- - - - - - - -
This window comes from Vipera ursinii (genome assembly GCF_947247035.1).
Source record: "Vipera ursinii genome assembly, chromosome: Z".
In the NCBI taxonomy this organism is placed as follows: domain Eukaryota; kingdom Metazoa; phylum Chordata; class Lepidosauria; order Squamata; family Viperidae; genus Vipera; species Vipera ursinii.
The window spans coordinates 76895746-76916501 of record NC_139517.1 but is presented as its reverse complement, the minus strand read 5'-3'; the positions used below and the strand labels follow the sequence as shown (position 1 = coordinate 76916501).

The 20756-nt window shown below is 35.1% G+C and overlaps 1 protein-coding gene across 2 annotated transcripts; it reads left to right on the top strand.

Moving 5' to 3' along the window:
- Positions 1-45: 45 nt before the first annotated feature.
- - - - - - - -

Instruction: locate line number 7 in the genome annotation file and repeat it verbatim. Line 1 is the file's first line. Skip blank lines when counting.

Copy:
- Positions 1-45: 45 nt before the first annotated feature.